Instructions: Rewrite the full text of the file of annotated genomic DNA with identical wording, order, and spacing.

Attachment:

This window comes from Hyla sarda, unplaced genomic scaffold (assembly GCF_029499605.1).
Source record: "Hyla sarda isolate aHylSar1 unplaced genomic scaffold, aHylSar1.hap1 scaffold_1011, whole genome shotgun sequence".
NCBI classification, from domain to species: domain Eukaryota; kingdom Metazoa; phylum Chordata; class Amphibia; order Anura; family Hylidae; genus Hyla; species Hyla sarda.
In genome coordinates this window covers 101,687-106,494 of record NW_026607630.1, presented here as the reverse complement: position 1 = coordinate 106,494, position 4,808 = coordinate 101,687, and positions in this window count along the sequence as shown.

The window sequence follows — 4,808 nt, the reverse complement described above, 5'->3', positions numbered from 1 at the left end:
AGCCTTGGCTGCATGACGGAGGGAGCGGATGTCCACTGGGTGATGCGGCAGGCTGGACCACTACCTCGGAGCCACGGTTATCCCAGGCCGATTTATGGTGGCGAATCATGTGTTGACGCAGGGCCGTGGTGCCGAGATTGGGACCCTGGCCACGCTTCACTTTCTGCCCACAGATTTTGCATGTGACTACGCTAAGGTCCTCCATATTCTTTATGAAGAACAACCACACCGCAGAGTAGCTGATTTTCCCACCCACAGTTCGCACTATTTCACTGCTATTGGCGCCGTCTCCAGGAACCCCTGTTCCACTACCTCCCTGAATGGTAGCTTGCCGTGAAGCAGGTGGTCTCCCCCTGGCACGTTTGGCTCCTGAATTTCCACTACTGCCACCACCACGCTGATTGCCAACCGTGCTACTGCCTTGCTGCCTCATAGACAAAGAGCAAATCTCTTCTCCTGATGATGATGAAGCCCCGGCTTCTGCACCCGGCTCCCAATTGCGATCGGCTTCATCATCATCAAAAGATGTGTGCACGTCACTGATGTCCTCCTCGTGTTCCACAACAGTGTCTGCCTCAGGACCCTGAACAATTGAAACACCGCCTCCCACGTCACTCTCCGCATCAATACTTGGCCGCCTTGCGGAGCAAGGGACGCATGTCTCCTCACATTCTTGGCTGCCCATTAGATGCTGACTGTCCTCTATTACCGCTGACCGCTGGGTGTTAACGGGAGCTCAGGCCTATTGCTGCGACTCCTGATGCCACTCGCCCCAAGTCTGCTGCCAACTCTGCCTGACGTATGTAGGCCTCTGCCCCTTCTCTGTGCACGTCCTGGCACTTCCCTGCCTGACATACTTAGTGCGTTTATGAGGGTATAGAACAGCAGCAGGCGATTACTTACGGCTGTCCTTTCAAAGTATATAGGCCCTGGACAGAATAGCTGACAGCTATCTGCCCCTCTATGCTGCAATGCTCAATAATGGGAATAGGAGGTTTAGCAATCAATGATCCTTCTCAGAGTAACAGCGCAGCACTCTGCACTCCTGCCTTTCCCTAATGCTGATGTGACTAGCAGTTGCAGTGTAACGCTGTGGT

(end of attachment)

This window comes from Hyla sarda, unplaced genomic scaffold (assembly GCF_029499605.1).
Source record: "Hyla sarda isolate aHylSar1 unplaced genomic scaffold, aHylSar1.hap1 scaffold_1011, whole genome shotgun sequence".
NCBI classification, from domain to species: domain Eukaryota; kingdom Metazoa; phylum Chordata; class Amphibia; order Anura; family Hylidae; genus Hyla; species Hyla sarda.
In genome coordinates this window covers 101,687-106,494 of record NW_026607630.1, presented here as the reverse complement: position 1 = coordinate 106,494, position 4,808 = coordinate 101,687, and positions in this window count along the sequence as shown.

The window sequence follows — 4,808 nt, the reverse complement described above, 5'->3', positions numbered from 1 at the left end:
AGCCTTGGCTGCATGACGGAGGGAGCGGATGTCCACTGGGTGATGCGGCAGGCTGGACCACTACCTCGGAGCCACGGTTATCCCAGGCCGATTTATGGTGGCGAATCATGTGTTGACGCAGGGCCGTGGTGCCGAGATTGGGACCCTGGCCACGCTTCACTTTCTGCCCACAGATTTTGCATGTGACTACGCTAAGGTCCTCCATATTCTTTATGAAGAACAACCACACCGCAGAGTAGCTGATTTTCCCACCCACAGTTCGCACTATTTCACTGCTATTGGCGCCGTCTCCAGGAACCCCTGTTCCACTACCTCCCTGAATGGTAGCTTGCCGTGAAGCAGGTGGTCTCCCCCTGGCACGTTTGGCTCCTGAATTTCCACTACTGCCACCACCACGCTGATTGCCAACCGTGCTACTGCCTTGCTGCCTCATAGACAAAGAGCAAATCTCTTCTCCTGATGATGATGAAGCCCCGGCTTCTGCACCCGGCTCCCAATTGCGATCGGCTTCATCATCATCAAAAGATGTGTGCACGTCACTGATGTCCTCCTCGTGTTCCACAACAGTGTCTGCCTCAGGACCCTGAACAATTGAAACACCGCCTCCCACGTCACTCTCCGCATCAATACTTGGCCGCCTTGCGGAGCAAGGGACGCATGTCTCCTCACATTCTTGGCTGCCCATTAGATGCTGACTGTCCTCTATTACCGCTGACCGCTGGGTGTTAACGGGAGCTCAGGCCTATTGCTGCGACTCCTGATGCCACTCGCCCCAAGTCTGCTGCCAACTCTGCCTGACGTATGTAGGCCTCTGCCCCTTCTCTGTGCACGTCCTGGCACTTCCCTGCCTGACATACTTAGTGCGTTTATGAGGGTATAGAACAGCAGCAGGCGATTACTTACGGCTGTCCTTTCAAAGTATATAGGCCCTGGACAGAATAGCTGACAGCTATCTGCCCCTCTATGCTGCAATGCTCAATAATGGGAATAGGAGGTTTAGCAATCAATGATCCTTCTCAGAGTAACAGCGCAGCACTCTGCACTCCTGCCTTTCCCTAATGCTGATGTGACTAGCAGTTGCAGTGTAACGCTGTGGT